Saturday, September 24, 2011

Regent book sale haul



I went to the famous 24 Hour Regent Book Sale this year with the intention of not buying anything. What a joke. The books pictured above are not even all the books I purchased, but perhaps those I am most proud of (no one needs to know about my trashy penchant for collecting copious travel guides*).

* In fact, those thin, pastel-coloured books in the pile above, but not featured in this post, are all 1967 National Geographic Country Guides and I will be doing an entire post on them next. Because really, everyone needs to know about them.


Philip Roth is one of my all-time favourite authors, so I was very excited to find this hardcover for only $3. This was in the expensive part of the book sale, because, at the Regent, $3 is a pretty astronomical price for a book.

The first sentence is: "I hadn't been in New York in eleven years."



Some people consider Philip Roth a misogynist. Some people are wrong idiots who don't understand complexity. Well, too bad for them. Lucky for me, I'm the kind of raving feminist who likes a bit of Roth with my de Beauvoir (certain feminists would call me a 'Roth apologist'; there's a term, truly). Here's what the Guardian has to say about The Mandarins: "The characters, especially the women, are uninhibited and sometimes predatory. The dialogues are salty, frank and realistic. The characters' amorous adventures are set down with microscopic exactitude."

1. I want to have 'salty' conversations. 2. I love lurid sex scenes in books, for example right now I am reading "Fear of Flying" by Erica Jong - a famous feminist book where the (lady) protagonist goes in search of the mythical 'zipless fuck.' 3. I love writers who are brave enough to write predatory women, for example the geniuses behind Battlestar Galactica. Swoon.


Speaking of predatory women, just look at that portrait of Ethel Mannin, taken in approx 1930. It's pretty much the whole reason I bought her autobiography, and was also my first acquaintance with Ethel. Actually, it wasn't the whole reason, because also this:

"I did not want to born, and like that unhappy heroine Susan Lennox, even when born had to be galvanised into some sign of life. My mother wanted me called "Stella," which I should have much preferred to their final choice, but my father objected to it because of Stella Maris - who was an incubator baby, I understand - and he found the association of ideas unpleasant."

Also, if you want some early 20th century gossip, read her wikipedia entry for goodness sake. It made my jaw drop.


"Death in Midsummer: and other stories" by Yukio Mishima already seemed fairly irresistible, largely due to it's cover (contrary to popular knowledge, you often can judge books by them).

Then I read the back: "Violence, homosexuality and the spiritual emptiness of post-war Japan: these were Mishima's key themes." It also says he has wry and ironic humour. And finally "Here is Mishima. Here is Japan."

Hey book, consider my expectations: raised ! ... (it'll be fine, it's a Penguin).


I love travel. I love reading. I hate most travel writing. Most of it is so, so shit. It's like reading about your aunty taking her bored (and boring) husband to southern France to buy a vineyard, at which point they will spend months complaining about how the French don't know how to make tea and talking about how 'rustic' everything is. Ok, it isn't like that. It is literally just that.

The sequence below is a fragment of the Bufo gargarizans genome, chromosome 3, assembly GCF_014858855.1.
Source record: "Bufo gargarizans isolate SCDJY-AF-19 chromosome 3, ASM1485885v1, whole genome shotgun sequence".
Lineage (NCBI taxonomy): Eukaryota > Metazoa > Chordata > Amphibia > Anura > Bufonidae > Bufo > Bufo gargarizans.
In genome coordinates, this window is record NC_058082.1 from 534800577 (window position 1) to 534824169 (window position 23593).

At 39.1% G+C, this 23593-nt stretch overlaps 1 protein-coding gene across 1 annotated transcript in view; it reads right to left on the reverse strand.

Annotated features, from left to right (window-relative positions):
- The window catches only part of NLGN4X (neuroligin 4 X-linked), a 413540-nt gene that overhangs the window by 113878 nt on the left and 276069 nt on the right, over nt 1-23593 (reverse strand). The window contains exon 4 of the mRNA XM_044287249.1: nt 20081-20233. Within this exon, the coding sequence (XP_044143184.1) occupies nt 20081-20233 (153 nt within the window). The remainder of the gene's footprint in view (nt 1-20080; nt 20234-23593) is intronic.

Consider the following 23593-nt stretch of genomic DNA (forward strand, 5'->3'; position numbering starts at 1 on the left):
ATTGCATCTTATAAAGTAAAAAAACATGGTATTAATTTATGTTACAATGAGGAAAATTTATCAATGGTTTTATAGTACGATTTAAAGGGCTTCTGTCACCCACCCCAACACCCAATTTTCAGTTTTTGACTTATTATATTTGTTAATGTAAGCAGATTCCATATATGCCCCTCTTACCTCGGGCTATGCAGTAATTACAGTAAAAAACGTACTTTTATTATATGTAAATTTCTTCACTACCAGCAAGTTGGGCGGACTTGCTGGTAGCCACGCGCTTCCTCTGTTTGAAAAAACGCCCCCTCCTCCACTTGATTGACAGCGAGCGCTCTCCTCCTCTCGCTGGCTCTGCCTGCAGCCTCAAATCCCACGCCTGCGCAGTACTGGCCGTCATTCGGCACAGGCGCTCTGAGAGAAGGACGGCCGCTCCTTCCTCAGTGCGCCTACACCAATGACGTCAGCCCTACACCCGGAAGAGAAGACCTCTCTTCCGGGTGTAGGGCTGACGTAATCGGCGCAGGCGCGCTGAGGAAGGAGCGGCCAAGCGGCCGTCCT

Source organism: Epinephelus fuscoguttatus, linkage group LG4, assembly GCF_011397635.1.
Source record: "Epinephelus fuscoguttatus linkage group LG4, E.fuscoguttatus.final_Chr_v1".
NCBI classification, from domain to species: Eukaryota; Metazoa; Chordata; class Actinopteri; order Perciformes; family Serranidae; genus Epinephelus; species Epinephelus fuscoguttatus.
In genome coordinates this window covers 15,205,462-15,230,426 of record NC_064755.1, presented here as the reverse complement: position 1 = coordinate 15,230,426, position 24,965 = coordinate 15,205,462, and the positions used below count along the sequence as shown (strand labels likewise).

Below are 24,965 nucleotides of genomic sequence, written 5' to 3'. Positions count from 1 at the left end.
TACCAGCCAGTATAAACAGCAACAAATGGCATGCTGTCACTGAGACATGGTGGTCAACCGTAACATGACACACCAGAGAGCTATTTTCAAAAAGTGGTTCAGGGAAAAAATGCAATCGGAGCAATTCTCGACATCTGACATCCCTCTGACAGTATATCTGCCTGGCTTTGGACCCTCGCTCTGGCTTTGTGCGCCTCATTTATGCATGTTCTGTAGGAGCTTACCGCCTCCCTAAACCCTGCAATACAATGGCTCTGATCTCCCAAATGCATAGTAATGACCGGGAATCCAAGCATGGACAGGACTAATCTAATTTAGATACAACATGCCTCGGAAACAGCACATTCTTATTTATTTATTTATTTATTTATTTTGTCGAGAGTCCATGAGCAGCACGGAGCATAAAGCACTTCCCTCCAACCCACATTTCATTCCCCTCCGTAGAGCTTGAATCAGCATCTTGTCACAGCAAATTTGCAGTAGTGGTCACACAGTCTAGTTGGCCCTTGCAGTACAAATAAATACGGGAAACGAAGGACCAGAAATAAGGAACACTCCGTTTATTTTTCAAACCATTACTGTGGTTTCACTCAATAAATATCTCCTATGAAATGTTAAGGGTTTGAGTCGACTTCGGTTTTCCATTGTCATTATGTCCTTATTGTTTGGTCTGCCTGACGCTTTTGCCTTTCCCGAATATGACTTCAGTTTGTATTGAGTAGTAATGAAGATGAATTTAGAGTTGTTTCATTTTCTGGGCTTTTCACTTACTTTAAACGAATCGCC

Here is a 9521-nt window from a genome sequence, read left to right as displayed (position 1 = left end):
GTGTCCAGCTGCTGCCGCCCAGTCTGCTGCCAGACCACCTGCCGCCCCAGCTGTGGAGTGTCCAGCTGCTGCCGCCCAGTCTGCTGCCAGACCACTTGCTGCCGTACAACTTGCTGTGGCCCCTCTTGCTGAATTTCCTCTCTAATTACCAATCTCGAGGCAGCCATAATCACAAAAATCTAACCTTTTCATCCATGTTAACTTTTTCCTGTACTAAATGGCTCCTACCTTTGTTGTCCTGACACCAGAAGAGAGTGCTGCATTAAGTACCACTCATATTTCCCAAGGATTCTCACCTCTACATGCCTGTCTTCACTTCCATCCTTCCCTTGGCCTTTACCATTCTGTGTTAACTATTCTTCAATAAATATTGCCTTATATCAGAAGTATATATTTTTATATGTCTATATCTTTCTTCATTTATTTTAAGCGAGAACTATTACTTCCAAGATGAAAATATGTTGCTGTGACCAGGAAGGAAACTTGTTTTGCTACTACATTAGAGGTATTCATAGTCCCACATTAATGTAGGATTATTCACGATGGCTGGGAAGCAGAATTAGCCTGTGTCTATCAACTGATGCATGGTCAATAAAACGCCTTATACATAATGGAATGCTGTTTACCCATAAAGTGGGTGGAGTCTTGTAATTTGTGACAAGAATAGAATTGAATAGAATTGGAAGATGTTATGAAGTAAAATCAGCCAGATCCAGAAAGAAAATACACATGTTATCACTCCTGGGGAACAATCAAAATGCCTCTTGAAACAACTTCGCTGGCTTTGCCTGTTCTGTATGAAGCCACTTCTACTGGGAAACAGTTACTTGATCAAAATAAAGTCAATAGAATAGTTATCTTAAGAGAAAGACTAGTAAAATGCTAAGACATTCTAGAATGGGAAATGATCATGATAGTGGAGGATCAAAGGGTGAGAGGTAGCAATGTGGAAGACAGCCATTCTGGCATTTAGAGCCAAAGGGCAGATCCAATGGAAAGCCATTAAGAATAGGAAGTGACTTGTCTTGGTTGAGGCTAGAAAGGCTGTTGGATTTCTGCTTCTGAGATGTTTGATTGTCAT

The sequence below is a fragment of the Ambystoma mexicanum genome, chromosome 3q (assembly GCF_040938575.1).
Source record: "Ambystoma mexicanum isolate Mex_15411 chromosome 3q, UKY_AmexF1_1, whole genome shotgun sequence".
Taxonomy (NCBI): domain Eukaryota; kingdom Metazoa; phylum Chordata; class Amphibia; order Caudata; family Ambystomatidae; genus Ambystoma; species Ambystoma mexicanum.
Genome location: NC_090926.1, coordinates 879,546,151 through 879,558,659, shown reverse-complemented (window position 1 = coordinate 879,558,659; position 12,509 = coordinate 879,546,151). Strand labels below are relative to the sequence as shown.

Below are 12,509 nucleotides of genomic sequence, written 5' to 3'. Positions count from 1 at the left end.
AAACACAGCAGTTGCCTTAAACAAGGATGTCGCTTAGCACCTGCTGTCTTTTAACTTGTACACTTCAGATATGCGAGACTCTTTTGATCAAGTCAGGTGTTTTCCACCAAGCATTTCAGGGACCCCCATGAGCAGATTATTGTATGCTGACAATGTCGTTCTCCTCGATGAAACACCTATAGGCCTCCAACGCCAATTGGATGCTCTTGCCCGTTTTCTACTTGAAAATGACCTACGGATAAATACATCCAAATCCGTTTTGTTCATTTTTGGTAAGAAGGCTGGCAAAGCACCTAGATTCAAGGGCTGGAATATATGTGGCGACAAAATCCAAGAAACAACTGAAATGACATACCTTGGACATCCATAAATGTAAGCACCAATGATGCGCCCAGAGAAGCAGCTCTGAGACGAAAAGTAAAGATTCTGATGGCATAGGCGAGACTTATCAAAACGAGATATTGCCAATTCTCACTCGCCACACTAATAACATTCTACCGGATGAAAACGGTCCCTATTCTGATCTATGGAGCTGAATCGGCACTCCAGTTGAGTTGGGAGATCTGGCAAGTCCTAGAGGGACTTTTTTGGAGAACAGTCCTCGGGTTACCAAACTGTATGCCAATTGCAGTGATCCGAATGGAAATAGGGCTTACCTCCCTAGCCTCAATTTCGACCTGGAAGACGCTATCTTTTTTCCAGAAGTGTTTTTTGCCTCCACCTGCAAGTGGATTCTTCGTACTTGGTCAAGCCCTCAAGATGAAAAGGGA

But then, like in any genre, there are some gems. I am cautiously optimistic about "The Fruit Palace" - it's recommended by respectable institutions, it's set in Colombia (so I'll probably love it even just for nostalgia's sake) and it grew from the author being given an assignment to write an 'exposé' of the cocaine trade, at which point he got way too involved in the lives of the urban poor of Colombia and the project instead turned into this massive book. Cool. Promising, anyway.

Oh Nancy, Nancy Nancy Nancy. I'm always in the mood for Nancy Mitford, even if I am slightly dubious about taking on this novel - the first of her non-fiction books I am attempting to read. I just love her fiction so much anything would seem a step down, especially a biography about some famous royal of the day ?!

In any case, here is a glorious quote from her fiction as a fittingly non sequitur end to this post:

“The worst of being a Communist is the parties you may go to are - well - awfully funny and touching but not very gay...I don't see the point of sad parties, do you? And Left-wing people are always sad because they mind dreadfully about their causes, and the causes are always going so badly.”
- The Pursuit of Love (I think).

xoxo






5 comments:

Rhylie Dominique said...

I haven't seen this before. My life just improved.

Claire said...

Lei the setting is amazing that you took the photos in!

Joey said...

Nice haul! All I could find was 3 copies of The Insider's Guide to Jackie Chan

Unknown said...
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Unknown said...

Thank you for this! I am more determined than ever to be at next years sale. But now I feel like I had a real taste of the atmosphere and the thrill of the find! xx
-Katherine